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Why I'm running as an Independent

WHEN GEORGE Washington announced his intent to depart the presidency, he left the American people with a stern warning regarding political parties: ''They are likely in the course of time and things to become potent engines, by which cunning, ambitious, and unprincipled men will be enabled to subvert the power of the people, and to usurp for themselves the reins of government."

If only he could see things today.

In the city that bears Washington's name, there is no longer a home for the common man. Instead, the two major parties are beholden to special interests -- not to the people's. Extreme partisans are locked in a perpetual stalemate where power and influence is sold to the highest bidder. Just look at Jack Abramoff and Duke Cunningham.

Massachusetts is no different. Both political parties are more concerned with holding onto power than with helping people. The politics of confrontation has replaced cooperation. How else to explain the stalled economic stimulus package or the travels and tribulations of Governor Romney?

In a state where residents are leaving in droves, where job growth has dipped to 45th in the nation, where we have lost an educated workforce of 190,000 over the last five years, and where local budgets are being starved by the state, one would think that our elected leaders would get their act together. But they haven't. In the interest of party and ideology, the people are now an afterthought.

As an Independent candidate for governor, the people of Massachusetts can be assured that I'll fight for them. I won't be indebted to any party or interest group, but only to the people of the Commonwealth.

I witnessed what a cancer parties and special interests had become during my fight with Jane Swift and others over the Big Dig. That's why I'll pursue strict campaign finance reform. Using Connecticut as our model, we're going to prohibit lobbyists, contractors, and other special interests from making political contributions.

I also plan on shutting down the tolls from Weston to the New York border. When the Massachusetts Turnpike opened in 1957, state law stipulated that the tolls would close once the money the Pike had borrowed to build the road was repaid. Today, we have paid for that road time and again.

Further, by stabilizing property taxes, I'll do something about the mass exodus of people and businesses from the Commonwealth. My plan will simultaneously increase local aid.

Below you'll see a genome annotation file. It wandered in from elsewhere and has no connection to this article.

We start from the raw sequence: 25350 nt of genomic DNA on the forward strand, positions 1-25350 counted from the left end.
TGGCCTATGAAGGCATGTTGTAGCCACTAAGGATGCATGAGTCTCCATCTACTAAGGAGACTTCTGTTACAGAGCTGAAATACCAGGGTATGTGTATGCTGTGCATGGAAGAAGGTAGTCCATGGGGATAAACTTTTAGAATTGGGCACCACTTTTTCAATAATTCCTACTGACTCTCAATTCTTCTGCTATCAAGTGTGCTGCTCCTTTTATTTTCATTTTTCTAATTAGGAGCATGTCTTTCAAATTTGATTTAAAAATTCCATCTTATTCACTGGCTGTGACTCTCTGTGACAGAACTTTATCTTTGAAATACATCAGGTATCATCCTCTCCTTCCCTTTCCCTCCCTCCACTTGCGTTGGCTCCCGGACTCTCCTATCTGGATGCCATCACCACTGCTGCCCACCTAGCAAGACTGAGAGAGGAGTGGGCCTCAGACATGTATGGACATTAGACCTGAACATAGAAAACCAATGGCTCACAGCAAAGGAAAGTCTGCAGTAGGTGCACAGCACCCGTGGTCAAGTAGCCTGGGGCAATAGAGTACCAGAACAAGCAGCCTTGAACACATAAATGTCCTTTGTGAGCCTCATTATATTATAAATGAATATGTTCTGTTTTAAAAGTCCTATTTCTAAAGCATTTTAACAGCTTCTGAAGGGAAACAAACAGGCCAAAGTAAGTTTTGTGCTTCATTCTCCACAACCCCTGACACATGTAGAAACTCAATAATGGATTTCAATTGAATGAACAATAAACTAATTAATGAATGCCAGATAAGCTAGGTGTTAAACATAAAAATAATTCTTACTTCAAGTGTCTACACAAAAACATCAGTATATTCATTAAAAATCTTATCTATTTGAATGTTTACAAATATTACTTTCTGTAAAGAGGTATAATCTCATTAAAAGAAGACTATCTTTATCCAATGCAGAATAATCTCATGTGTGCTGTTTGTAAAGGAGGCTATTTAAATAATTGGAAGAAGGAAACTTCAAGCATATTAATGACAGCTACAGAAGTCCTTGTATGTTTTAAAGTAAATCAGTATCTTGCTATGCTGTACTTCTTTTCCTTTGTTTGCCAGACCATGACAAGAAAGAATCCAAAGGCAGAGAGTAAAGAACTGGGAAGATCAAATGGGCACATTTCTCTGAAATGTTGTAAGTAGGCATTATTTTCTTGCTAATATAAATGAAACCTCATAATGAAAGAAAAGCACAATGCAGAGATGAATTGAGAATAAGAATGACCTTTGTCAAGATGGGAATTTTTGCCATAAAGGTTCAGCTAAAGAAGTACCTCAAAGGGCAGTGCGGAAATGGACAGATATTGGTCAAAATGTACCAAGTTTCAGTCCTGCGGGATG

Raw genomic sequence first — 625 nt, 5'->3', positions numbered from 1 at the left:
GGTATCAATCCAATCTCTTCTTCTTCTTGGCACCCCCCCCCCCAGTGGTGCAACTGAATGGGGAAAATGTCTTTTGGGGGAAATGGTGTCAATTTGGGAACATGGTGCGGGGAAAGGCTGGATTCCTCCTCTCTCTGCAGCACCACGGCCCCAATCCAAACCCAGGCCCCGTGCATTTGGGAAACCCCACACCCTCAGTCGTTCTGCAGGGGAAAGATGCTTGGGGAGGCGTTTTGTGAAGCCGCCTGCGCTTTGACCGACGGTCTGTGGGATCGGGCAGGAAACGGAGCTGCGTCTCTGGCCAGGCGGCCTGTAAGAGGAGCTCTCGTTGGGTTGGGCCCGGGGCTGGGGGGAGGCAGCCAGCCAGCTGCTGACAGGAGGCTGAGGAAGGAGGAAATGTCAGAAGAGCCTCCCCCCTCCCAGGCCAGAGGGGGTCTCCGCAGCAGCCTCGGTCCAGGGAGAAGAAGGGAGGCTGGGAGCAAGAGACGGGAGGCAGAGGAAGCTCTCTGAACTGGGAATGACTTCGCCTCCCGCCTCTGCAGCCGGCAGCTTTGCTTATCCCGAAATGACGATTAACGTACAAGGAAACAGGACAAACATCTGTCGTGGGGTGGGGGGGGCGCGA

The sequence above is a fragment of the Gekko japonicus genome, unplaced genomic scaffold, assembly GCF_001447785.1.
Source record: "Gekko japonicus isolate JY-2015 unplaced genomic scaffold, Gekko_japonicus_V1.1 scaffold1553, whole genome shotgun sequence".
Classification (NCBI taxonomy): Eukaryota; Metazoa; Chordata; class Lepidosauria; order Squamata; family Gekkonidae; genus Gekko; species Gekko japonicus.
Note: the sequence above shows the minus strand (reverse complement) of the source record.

Under my proposal, Proposition One, property values would remain constant from the time of purchase until the property is sold. Thus, homeowners and businesses will have certainty as to their future tax bills.

To compensate for the revenue limitations that may result, I pledge to set aside 40 percent of state tax revenues for local aid, a plan first proposed by the Massachusetts Taxpayers Foundation. Today, less than 30 percent of tax receipts go to support localities. Dedicating this much money is an extraordinary commitment, but that's what's needed for our local towns.

To ensure that our priorities remain straight, the third component of Proposition One stipulates that public schools remove all academic and activity fees. There's no excuse for putting localities in a position where they feel as if they have to penalize their children for being active and involved.

None of these ideas belongs to the Democrats or the Republicans, or to lobbyists or special interest groups. They are issues that concern the regular families and communities of Massachusetts, because those are the concerns that should matter.

Throughout the country, our party system has become little but a form of political bondage designed to force people into a straitjacket of hero worship and partisanship. But America was designed as a haven for the individual.

That's why our nation enshrines ''life, liberty, and the pursuit of happiness" in our founding document, and that's why most Americans -- and most Bay Staters -- feel lost in today's political system.

George Washington's farewell address was prophetic in its warning. When Bay State voters head to the polls in November, perhaps we'll listen to his advice.

Christy Mihos is an Independent candidate for governor of Massachusetts.

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